Erika Eichelberger

Erika Eichelberger


Erika Eichelberger is a reporter in Mother Jones' Washington bureau. She has also written for The NationThe Brooklyn Rail, and TomDispatch. Email her at eeichelberger [at] motherjones [dot] com. 

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After Offensive Comments, Paul Ryan Will Let Black Lawmakers School Him on Poverty

| Wed Apr. 30, 2014 4:23 PM EDT

On Wednesday afternoon, anti-safety-net crusader Rep. Paul Ryan (R-Wisc.) met with members of the Congressional Black Caucus in an attempt to make amends after he said on a radio show last month that urban poverty is caused by the lack of a work ethic in inner cities. At the meeting, Ryan admitted he didn't "know everything about poverty," and agreed to sit down with CBC members in the coming months to discuss specific solutions proposed by black lawmakers to address the needs of historically disadvantaged communities.

"The sky didn't open up," says CBC member Rep. Gwen Moore (D-Wisc.), who was at the meeting. "But there were some productive things that happened."

In a conversation with conservative talk show host Bill Bennett on March 12, Ryan said, "We have got this tailspin of culture, in our inner cities in particular, of men not working and just generations of men not even thinking about working or learning to value the culture of work, so there is a real culture problem here that has to be dealt with."

At the time, Rep. Barbara Lee (D-Calif.), a member of the CBC, called Ryan's remarks "a thinly veiled racial attack." Ryan denied the comments had anything to do with race. He said he was merely criticizing the fact that inner city men are "isolated" from economic opportunity. This isn't the first time Ryan has used racial rhetoric when talking about poverty. In a 2005 speech, he associated the "victimization class" with minorities, and in 2012, he said inner-city poverty and crime was a cultural problem.

At the Wednesday gathering, CBC members pounced on that walk-back by pointing out that if Ryan wants to prevent the isolation of inner-city men, his most recent federal budget proposal certainly doesn't reflect that; it drastically cuts social programs designed to support them. CBC members introduced Ryan to the caucus' alternative federal budget plan, which would require that 10 percent of all federal agencies' funds be directed to areas that have had a poverty rate of at least 20 percent for the last 30 years. CBC lawmakers say the plan would do much to improve socio-economic conditions in inner cities and other areas that struggle with persistent poverty.

"[Ryan] said he doesn't know everything about poverty and how to alleviate it," Moore says, and so he agreed to sit down with the CBC's budget writers to discuss the lawmakers' plan in more detail. (The CBC and Ryan have not yet pinned down a date for the upcoming meeting.)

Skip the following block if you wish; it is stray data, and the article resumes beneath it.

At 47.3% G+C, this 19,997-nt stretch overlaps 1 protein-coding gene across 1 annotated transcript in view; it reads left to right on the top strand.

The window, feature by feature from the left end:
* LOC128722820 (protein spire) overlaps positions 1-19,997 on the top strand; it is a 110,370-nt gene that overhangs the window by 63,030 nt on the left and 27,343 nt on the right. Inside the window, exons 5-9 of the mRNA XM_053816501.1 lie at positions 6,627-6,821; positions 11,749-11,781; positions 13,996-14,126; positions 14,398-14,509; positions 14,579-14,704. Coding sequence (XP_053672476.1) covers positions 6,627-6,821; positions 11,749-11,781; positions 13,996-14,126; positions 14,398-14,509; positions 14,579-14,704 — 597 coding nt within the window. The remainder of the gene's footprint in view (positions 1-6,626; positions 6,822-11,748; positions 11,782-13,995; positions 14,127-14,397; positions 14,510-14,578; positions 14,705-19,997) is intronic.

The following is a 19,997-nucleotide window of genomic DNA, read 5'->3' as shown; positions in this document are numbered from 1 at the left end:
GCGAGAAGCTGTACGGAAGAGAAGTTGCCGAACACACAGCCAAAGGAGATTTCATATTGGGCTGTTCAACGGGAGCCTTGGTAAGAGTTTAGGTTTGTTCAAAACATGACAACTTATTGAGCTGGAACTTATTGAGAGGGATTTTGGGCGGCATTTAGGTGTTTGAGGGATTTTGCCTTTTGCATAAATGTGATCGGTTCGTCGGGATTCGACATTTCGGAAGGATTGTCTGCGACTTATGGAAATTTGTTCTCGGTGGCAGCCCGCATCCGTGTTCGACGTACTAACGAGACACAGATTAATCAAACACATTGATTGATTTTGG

Moore says that despite Ryan's offensive remarks a few weeks ago, the face-to-face meeting went over pretty well. "We were very cordial," she says.

Meet 5 of the Low-Level Drug Offenders Obama Could Set Free. There Are Thousands More Like Them

| Thu Apr. 24, 2014 11:32 AM EDT

On Wednesday, the Department of Justice announced that thousands of federal inmates serving time for certain non-violent crimes will soon be able to apply for clemency.

Those eligible to be set free will be prisoners convicted of low-level nonviolent crimes—mostly drug offenses—who have already served 10 years of their sentence, don't have a significant criminal history, and are serving out a sentence the would likely be shorter had they been convicted for the same crime today. The rule change could apply to some 2,000 of the 200,000 inmates in federal prison, and is part of a wider effort by the Obama administration to make sentencing laws more fair. Last year, the DOJ changed sentencing guidelines to give judges the freedom to determine whether or not to apply mandatory minimums for certain drug charges.

Here are five federal prisoners who will be eligible for clemency under the DOJ's new rules (via Families Against Mandatory Minimums):


Weldon Angelos: Angelos is serving 55 years for selling a few pounds of marijuana while in possession of a gun. In his early 20s, Angelos founded a successful Utah-based rap label called Extravagant Records, where he wrote and produced songs with artists like Snoop Dogg. In 2002, the Salt Lake City police, who suspected Angelos was part of a local gang, arranged for an informant to purchase marijuana from him. The informant claimed that Angelos had firearms with him during both buys. When the judge in the case was forced to sentence Angelos to a mandatory 55 years, he called the punishment "unjust, cruel, and even irrational," noting that repeat child rapists and airplane hijackers get shorter sentences.